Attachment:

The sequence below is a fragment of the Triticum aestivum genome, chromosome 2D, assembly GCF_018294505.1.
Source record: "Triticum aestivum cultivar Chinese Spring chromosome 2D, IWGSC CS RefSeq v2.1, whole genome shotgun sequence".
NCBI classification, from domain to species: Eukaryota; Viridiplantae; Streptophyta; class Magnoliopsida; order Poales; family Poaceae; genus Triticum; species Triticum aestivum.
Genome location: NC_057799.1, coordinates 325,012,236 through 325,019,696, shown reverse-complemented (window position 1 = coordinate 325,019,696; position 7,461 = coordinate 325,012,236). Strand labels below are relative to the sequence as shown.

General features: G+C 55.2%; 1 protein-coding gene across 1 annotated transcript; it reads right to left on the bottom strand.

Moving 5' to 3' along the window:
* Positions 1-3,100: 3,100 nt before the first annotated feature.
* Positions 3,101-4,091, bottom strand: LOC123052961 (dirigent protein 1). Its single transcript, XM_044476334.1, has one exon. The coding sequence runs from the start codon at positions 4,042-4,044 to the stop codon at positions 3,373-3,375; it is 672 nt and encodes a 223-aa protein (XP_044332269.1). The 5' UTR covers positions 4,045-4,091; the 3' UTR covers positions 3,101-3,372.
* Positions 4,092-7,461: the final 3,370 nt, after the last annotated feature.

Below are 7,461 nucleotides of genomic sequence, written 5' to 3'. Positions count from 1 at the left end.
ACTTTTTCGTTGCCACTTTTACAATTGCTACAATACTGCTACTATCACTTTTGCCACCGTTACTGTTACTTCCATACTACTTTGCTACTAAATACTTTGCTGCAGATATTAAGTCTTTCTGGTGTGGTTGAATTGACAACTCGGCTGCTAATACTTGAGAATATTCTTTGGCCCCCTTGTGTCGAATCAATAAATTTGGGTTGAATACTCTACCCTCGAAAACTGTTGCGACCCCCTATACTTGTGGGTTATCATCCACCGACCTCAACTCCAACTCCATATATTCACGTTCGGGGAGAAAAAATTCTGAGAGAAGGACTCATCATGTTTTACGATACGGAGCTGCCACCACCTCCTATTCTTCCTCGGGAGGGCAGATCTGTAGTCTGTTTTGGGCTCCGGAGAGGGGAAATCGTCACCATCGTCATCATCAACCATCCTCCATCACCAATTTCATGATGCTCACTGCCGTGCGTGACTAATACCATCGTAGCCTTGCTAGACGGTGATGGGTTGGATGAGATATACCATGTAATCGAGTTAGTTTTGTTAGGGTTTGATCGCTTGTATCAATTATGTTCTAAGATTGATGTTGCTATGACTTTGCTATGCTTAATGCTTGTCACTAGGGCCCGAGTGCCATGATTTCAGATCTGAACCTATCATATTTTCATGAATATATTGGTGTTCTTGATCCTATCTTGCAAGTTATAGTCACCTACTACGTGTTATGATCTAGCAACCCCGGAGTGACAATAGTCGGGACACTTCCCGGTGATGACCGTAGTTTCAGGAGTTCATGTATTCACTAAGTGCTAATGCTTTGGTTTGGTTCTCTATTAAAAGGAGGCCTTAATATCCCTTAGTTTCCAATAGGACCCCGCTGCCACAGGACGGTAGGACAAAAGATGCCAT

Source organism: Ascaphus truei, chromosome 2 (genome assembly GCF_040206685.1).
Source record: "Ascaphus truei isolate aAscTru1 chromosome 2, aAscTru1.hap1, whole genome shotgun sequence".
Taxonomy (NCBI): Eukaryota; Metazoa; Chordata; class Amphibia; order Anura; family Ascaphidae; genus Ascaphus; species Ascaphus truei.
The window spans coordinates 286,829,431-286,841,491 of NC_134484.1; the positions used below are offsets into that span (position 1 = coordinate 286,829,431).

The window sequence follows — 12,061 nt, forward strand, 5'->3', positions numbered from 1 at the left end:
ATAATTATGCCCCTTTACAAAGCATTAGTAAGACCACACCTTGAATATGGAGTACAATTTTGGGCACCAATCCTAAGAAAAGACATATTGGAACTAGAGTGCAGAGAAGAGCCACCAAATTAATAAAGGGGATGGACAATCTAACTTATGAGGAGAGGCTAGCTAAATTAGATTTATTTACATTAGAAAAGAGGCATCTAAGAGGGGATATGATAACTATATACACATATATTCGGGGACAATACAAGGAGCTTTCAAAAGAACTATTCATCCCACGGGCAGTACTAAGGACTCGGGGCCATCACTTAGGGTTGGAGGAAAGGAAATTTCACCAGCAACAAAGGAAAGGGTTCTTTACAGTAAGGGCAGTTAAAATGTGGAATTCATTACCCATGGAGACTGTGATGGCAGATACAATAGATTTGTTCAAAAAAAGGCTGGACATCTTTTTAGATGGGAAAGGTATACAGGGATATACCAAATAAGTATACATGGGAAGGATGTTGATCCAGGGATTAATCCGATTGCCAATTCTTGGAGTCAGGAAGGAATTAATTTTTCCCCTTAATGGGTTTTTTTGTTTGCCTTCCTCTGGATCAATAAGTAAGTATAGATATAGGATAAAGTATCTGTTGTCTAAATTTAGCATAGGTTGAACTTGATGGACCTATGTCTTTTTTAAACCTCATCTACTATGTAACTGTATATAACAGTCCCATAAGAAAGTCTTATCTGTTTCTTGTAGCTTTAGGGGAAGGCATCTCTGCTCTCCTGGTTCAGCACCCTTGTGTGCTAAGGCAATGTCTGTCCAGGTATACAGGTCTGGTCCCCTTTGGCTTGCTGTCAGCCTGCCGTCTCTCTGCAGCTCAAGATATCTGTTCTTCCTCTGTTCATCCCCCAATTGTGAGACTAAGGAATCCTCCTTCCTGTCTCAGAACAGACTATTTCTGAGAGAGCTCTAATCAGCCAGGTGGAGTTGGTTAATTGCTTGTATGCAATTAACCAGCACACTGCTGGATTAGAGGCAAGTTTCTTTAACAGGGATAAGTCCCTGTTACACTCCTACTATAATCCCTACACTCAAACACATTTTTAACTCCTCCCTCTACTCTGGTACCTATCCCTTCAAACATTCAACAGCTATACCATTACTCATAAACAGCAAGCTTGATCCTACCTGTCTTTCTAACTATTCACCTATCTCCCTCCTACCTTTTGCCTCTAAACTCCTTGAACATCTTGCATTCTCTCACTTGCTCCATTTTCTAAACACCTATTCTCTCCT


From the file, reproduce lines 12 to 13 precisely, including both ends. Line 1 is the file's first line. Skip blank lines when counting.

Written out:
Source organism: Ascaphus truei, chromosome 2 (genome assembly GCF_040206685.1).
Source record: "Ascaphus truei isolate aAscTru1 chromosome 2, aAscTru1.hap1, whole genome shotgun sequence".